Even though such a laser could be useful for several applications, let me pick one where it seems to fill in a serious gap in laser parameter space. Mode-locked lasers with a repetition rate that exceeds 10 GHz and with a pulse duration around 100 fs have not been possible so far. Such a laser is extremely useful as a frequency comb to calibrate conventional spectrometers. These spectrometers are in use when laser spectroscopy is inapplicable. The most prominent examples are in astronomy. Extra-solar planets are detected by a periodic Doppler shift of the Fraunhofer lines of the recoiling host star. To detect an Earth-like planet in an orbit around a Sun-like star, one needs to calibrate a velocity variation of v=9 cm/sec over the course of one year. This corresponds to a relative calibration reproducibility of Δν⁄ν = v⁄c = 3×10-10 that has not yet been achieved. The large spacing frequency combs could be the solution to this calibration problem. Other applications in precision astronomy also benefit, like the search for possible temporal variation of fundamental constants. The real-time observation of the acceleration of the Hubble expansion due to the predicted prevalence of dark energy would be another one that is even more demanding.
For several other reasons, like background and sensitivity, the optimum resolution of astronomical spectrographs is around 10 GHz. Astronomers are not going to change that. The comb mode spacing must be somewhat larger while at the same time provide enough optical bandwidth. Unfortunately, these are conflicting requirements because a large bandwidth is usually obtained by spectral broadening and thus requires short pulses in combination with large pulse energy. The latter is inversely proportional to the repetition rate. The decisive advantage of an Yb system is that one can readily amplify even pJ optical pulses in optical fibers to provide the pulse energy for spectral broadening. After frequency doubling one reaches the visible region where the most useful Fraunhofer lines are located.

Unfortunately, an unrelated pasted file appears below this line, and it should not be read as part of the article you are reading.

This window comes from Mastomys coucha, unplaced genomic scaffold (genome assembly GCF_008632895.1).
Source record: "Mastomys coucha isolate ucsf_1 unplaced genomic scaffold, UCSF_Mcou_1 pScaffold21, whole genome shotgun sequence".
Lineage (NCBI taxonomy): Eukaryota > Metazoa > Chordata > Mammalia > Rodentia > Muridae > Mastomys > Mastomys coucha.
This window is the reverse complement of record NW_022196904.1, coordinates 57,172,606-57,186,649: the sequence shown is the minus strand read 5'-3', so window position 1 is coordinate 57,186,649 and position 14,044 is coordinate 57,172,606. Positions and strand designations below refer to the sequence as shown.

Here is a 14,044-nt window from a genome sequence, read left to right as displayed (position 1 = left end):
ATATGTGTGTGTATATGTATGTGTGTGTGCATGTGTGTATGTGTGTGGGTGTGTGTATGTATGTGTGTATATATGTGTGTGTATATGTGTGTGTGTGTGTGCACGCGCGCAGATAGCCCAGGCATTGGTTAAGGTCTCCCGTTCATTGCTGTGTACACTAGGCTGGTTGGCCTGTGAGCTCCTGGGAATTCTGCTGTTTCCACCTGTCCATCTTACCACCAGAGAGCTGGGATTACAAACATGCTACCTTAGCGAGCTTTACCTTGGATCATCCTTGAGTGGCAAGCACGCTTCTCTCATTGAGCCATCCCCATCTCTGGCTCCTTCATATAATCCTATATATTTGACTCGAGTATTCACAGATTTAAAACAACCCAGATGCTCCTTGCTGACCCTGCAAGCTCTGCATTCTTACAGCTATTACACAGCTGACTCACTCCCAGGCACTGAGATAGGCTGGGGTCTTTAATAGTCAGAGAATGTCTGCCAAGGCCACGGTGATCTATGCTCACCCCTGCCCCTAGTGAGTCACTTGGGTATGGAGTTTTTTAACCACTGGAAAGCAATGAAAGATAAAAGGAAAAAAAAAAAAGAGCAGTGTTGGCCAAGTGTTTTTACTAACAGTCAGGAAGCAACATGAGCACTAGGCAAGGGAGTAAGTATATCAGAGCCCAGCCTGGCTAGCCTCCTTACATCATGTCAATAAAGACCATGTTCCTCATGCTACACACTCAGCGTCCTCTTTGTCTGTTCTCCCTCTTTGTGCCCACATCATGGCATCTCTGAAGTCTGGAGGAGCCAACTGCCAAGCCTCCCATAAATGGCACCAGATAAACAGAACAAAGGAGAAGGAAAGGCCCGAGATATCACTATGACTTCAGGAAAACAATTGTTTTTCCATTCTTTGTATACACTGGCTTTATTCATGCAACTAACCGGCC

So far the strategy has been to operate the laser at a much lower repetition rate and use several Fabry-Pérot cavities as harmonic mode filters to select modes with a larger spacing. It turns out that subsequent spectral broadening and frequency doubling re-amplifies the unwanted suppressed modes so that the filtering must have a very large suppression ratio. This requires several Fabry-Pérot filter cavities in series and significantly increases system complexity. Alternative approaches have not been successful so far. Very short cavity semiconductor lasers do not reach pulses short enough and suffer from large phase noise. In harmonic mode-locked lasers several pulses are simultaneously stored in the cavity. To give rise to a large and regular mode spacing in the frequency domain, the pulses need to maintain their distances and phases extremely well. Otherwise residual modes, with a spacing given by the fundamental cavity round trip frequency, will emerge that will be re-amplified along with the spectral broadening.
The new laser introduced in this work seem to solve all these issues at once, but is not without competition. Micro resonators as well as newly developed EOM based comb generators allow very large mode spacings. Similar lasers based on titanium sapphire have been demonstrated but do not exceed 10 GHz yet. Unlike those the new Yb:Y2O3 ceramic ring laser is content with a reliable semiconductor pump laser. Therefore one might hope that this system could be engineered to be operated unattended for extended times as required for a reliable calibrator at an astronomical observatory.
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